President Donald Trump said Monday he's in no rush to respond to a coordinated attack that hit Saudi Arabia's oil industry over the weekend.Marketsread more
The price of oil could go sharply higher, depending on the duration of the disruption at Saudi oil facilities and whether there is a military response.Powering the Futureread more
Energy stocks, one of the worst-performing sectors this year, spiked Monday after an attack on Saudi Arabia's heart of oil production Saturday sent oil prices soaring.Marketsread more
The Saudi-led military coalition battling Yemen's Houthi movement said on Monday that the attack on Saudi oil plants was carried out by Iranian weapons and did not originate...Oilread more
"The United States military, with our interagency team, is working with our partners to address this unprecedented attack and defend the international rules-based order that...Politicsread more
Crude oil's spike following attacks on Saudi Arabia's energy supply has experts weighing whether or not the gains will last.ETF Edgeread more
"In the old days, the averages would've plunged on this kind of oil shock. I know because I've lived through a bunch of them, starting in 1973," Jim Cramer says.Mad Money with Jim Cramerread more
Traders in the fed funds futures market on Monday were pricing in a 34% chance that the Fed will stay put on rates.The Fedread more
The meeting comes amid months of stalled trade talks between Washington and New Delhi, resulting in both sides taking retaliatory measures.Asia Politicsread more
Gas prices could rise by about 20 cents per gallon "starting tomorrow," oil analyst Andy Lipow says Monday.Oil and Gasread more
Some operators are cashing in on the CBD craze by substituting cheap and illegal synthetic marijuana for natural CBD in vapes and edibles such as gummy bears, an AP...Health and Scienceread more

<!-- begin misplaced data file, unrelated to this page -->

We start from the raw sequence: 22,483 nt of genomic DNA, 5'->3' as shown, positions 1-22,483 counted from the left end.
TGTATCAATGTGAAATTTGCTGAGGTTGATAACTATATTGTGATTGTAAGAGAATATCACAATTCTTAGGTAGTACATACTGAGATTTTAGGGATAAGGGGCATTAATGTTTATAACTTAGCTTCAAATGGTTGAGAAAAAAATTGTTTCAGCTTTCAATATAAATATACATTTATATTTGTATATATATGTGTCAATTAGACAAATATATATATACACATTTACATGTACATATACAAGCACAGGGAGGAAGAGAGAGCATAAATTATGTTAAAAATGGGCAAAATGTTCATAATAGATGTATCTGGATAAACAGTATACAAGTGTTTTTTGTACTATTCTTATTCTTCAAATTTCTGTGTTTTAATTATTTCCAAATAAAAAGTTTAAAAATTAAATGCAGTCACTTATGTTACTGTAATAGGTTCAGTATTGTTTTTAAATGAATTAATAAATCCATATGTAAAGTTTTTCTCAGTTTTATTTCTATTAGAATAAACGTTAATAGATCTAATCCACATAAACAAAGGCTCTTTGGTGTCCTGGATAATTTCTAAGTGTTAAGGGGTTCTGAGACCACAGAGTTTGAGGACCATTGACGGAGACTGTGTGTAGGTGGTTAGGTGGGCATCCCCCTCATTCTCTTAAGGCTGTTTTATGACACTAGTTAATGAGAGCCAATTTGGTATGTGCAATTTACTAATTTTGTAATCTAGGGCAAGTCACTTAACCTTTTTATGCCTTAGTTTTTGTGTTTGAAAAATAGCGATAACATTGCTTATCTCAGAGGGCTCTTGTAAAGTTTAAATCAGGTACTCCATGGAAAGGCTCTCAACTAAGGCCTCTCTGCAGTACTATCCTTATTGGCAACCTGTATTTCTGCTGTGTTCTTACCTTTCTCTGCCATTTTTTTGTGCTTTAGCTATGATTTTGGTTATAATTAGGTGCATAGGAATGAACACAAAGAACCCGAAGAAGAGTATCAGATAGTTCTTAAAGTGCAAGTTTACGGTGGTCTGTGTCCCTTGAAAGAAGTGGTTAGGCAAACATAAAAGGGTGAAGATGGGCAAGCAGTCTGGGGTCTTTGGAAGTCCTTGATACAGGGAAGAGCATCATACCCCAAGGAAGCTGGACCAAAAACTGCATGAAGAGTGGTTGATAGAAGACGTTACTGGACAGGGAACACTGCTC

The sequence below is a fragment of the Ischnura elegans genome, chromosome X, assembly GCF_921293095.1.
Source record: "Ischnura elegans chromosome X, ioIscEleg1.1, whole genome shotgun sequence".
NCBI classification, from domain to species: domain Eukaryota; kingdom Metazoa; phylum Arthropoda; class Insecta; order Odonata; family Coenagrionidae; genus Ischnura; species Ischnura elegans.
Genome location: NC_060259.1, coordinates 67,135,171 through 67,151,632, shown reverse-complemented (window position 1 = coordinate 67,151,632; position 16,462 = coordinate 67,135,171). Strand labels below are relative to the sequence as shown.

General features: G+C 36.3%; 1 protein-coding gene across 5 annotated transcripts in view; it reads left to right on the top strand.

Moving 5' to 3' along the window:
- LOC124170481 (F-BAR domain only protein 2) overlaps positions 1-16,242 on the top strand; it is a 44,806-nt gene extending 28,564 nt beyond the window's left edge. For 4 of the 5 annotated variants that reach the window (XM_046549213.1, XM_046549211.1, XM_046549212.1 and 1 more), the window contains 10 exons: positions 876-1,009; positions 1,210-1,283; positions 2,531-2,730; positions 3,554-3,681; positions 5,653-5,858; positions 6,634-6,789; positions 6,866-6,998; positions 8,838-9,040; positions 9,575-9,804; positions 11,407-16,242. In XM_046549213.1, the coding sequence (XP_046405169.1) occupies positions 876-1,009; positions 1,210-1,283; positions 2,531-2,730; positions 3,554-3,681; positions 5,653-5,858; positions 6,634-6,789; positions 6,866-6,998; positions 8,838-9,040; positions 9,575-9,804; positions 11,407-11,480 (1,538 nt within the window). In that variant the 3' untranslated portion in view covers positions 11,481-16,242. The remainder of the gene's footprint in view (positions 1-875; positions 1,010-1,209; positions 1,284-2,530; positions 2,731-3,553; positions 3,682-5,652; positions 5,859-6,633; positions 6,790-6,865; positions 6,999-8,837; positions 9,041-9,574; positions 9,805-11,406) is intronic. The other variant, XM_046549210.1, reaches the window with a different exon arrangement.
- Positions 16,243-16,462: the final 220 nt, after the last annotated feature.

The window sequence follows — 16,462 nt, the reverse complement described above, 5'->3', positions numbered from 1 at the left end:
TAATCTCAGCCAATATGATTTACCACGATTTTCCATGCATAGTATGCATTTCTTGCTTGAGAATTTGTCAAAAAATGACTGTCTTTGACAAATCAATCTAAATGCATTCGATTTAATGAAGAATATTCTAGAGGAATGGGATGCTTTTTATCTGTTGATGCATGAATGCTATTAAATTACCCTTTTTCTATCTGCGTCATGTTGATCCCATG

Stocks were hit by a rush of selling this week that landed all major indices back in correction territory. The S&P 500, and are down a respective 12 percent, 12.7 percent and 12.4 percent from their 52-week high. As investors weigh on whether stocks will resume their bull run, one technician warns there could be significant downside ahead.
"Our 2016 outlook was 'stealth bear market is revealed' and we think very quickly that it's becoming apparent that we are in a bear market," Jonathan Krinsky, MKM Partners' chief technician, told CNBC's "Fast Money" recently. "The S&P 500 is now down more than 11 percent from its May high."
"I think that ultimately this third test of the August low probably gives way and the next level [of support] is 1,820," added Krinsky. During Friday's swoon, the broad market index had its worst day since Aug. 24, and pierced that month's lowest levels.
"But more importantly, for the first time in three years we are in a downtrend," Krinsky added. "The 200-day moving average is firmly to the downside, so if you are trying to buy the dips it's equivalent of selling the rallies over the last three years."
For Krinsky, the worst-case scenario for the S&P 500 could be a re-test of the breakout from 2007, which comes in around 1,575. "It seems scary but that's only about 25 percent off the highs and that's well within the confines of normal pullbacks," he said. That's a more than 16 percent move from Friday's price of around 1,885.
Furthermore he pointed to the , which is already in a bear market, as a "leading indicator" for where large-cap stocks are heading.
"The Russell 2000 is already down 22 percent from its highs," Krinsky said. "When the S&P 500 didn't take out its August low, the Russell did. It's making lower lows and we think the Russell goes back and re-tests its 2011 highs of 875." He said it's when the small-cap index gets to that 875 level when the S&P 500 is in real jeopardy.
In this kind of tumultuous environment, Krinsky suggested investing in low-volatility names like and consumer staples and avoiding high beta stocks.